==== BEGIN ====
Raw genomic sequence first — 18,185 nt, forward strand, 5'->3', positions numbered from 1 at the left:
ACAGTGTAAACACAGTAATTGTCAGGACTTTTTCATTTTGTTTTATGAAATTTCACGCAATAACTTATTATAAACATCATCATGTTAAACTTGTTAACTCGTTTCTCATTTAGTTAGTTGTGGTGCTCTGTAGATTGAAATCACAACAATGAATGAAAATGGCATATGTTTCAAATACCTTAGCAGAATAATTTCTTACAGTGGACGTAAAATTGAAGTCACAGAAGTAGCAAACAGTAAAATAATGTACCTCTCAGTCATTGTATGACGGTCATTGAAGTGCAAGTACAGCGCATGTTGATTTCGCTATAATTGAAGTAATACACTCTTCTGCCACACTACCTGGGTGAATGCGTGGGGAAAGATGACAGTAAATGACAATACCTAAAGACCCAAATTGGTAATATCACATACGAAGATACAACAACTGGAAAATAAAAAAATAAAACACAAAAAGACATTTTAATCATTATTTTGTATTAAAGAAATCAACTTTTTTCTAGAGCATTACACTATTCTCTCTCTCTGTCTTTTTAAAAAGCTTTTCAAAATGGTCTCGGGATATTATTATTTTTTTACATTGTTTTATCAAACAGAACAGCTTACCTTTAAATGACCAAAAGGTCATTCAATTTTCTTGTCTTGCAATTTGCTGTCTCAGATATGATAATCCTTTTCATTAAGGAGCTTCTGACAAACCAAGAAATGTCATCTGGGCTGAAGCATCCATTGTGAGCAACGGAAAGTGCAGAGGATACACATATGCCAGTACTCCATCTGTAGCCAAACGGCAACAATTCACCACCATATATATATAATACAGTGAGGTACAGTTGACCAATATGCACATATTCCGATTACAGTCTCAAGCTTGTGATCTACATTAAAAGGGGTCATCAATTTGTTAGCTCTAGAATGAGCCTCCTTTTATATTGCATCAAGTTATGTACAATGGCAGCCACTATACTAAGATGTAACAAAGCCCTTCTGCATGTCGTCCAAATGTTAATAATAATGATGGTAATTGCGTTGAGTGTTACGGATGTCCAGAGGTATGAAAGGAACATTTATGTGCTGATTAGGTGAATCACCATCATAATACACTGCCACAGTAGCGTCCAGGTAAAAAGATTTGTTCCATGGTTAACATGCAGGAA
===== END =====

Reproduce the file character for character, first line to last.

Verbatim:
Raw genomic sequence first — 18,185 nt, forward strand, 5'->3', positions numbered from 1 at the left:
ACAGTGTAAACACAGTAATTGTCAGGACTTTTTCATTTTGTTTTATGAAATTTCACGCAATAACTTATTATAAACATCATCATGTTAAACTTGTTAACTCGTTTCTCATTTAGTTAGTTGTGGTGCTCTGTAGATTGAAATCACAACAATGAATGAAAATGGCATATGTTTCAAATACCTTAGCAGAATAATTTCTTACAGTGGACGTAAAATTGAAGTCACAGAAGTAGCAAACAGTAAAATAATGTACCTCTCAGTCATTGTATGACGGTCATTGAAGTGCAAGTACAGCGCATGTTGATTTCGCTATAATTGAAGTAATACACTCTTCTGCCACACTACCTGGGTGAATGCGTGGGGAAAGATGACAGTAAATGACAATACCTAAAGACCCAAATTGGTAATATCACATACGAAGATACAACAACTGGAAAATAAAAAAATAAAACACAAAAAGACATTTTAATCATTATTTTGTATTAAAGAAATCAACTTTTTTCTAGAGCATTACACTATTCTCTCTCTCTGTCTTTTTAAAAAGCTTTTCAAAATGGTCTCGGGATATTATTATTTTTTTACATTGTTTTATCAAACAGAACAGCTTACCTTTAAATGACCAAAAGGTCATTCAATTTTCTTGTCTTGCAATTTGCTGTCTCAGATATGATAATCCTTTTCATTAAGGAGCTTCTGACAAACCAAGAAATGTCATCTGGGCTGAAGCATCCATTGTGAGCAACGGAAAGTGCAGAGGATACACATATGCCAGTACTCCATCTGTAGCCAAACGGCAACAATTCACCACCATATATATATAATACAGTGAGGTACAGTTGACCAATATGCACATATTCCGATTACAGTCTCAAGCTTGTGATCTACATTAAAAGGGGTCATCAATTTGTTAGCTCTAGAATGAGCCTCCTTTTATATTGCATCAAGTTATGTACAATGGCAGCCACTATACTAAGATGTAACAAAGCCCTTCTGCATGTCGTCCAAATGTTAATAATAATGATGGTAATTGCGTTGAGTGTTACGGATGTCCAGAGGTATGAAAGGAACATTTATGTGCTGATTAGGTGAATCACCATCATAATACACTGCCACAGTAGCGTCCAGGTAAAAAGATTTGTTCCATGGTTAACATGCAGGAA